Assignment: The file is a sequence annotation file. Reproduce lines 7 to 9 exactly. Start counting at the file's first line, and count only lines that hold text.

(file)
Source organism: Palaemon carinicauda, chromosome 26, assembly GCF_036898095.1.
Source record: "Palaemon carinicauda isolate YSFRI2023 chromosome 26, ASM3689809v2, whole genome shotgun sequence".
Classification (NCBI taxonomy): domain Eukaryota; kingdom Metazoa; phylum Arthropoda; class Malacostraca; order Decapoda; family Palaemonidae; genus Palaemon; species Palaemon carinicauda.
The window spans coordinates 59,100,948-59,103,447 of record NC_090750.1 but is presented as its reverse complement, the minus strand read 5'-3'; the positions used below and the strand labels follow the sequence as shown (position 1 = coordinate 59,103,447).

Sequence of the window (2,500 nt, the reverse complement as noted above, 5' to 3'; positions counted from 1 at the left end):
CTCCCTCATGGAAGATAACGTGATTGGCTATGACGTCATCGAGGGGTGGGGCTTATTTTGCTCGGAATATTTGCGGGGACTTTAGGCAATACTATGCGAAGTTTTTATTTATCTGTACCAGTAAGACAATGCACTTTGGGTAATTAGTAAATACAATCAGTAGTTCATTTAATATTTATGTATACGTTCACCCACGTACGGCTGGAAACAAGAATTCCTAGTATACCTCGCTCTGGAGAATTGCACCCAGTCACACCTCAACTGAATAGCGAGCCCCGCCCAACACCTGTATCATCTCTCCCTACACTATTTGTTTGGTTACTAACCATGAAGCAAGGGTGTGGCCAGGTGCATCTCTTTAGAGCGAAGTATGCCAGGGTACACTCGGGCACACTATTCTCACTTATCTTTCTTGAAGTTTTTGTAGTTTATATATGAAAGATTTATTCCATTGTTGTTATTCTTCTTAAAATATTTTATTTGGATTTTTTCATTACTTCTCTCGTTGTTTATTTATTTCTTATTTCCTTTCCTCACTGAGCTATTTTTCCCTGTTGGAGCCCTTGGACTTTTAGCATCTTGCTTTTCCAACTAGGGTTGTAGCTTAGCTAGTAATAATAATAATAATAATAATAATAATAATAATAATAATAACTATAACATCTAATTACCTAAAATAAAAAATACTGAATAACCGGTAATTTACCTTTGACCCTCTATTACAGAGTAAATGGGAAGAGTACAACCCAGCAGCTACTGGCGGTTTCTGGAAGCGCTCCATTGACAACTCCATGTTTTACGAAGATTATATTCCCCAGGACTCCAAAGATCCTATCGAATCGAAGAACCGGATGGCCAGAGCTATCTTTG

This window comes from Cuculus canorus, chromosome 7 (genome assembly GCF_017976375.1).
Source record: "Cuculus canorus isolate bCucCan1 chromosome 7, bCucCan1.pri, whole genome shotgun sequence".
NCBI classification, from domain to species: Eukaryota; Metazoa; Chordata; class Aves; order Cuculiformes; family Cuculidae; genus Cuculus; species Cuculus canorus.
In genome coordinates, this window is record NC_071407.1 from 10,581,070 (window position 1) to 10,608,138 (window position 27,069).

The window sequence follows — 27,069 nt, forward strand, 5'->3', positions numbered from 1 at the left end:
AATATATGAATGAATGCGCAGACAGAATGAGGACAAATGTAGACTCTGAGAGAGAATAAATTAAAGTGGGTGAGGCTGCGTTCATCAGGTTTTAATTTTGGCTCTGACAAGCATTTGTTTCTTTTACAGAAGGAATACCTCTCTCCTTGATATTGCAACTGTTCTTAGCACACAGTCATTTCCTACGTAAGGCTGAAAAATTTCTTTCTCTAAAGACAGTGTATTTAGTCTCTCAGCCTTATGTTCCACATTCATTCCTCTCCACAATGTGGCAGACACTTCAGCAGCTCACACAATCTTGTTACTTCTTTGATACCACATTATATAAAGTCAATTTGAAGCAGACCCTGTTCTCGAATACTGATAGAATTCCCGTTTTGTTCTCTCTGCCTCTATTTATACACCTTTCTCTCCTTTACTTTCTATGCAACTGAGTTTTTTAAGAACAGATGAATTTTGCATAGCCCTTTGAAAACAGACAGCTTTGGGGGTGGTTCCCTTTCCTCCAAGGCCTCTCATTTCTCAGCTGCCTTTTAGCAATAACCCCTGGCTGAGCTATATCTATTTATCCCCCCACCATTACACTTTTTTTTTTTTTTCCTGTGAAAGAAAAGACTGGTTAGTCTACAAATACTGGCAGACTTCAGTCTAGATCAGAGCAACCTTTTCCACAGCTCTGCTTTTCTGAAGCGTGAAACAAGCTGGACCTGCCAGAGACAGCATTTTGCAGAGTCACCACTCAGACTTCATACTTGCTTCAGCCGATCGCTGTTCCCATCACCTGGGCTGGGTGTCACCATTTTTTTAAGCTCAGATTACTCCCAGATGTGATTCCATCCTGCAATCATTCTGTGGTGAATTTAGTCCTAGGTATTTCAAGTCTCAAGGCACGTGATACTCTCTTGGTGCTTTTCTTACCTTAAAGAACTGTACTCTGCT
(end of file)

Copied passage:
This window comes from Cuculus canorus, chromosome 7 (genome assembly GCF_017976375.1).
Source record: "Cuculus canorus isolate bCucCan1 chromosome 7, bCucCan1.pri, whole genome shotgun sequence".
NCBI classification, from domain to species: Eukaryota; Metazoa; Chordata; class Aves; order Cuculiformes; family Cuculidae; genus Cuculus; species Cuculus canorus.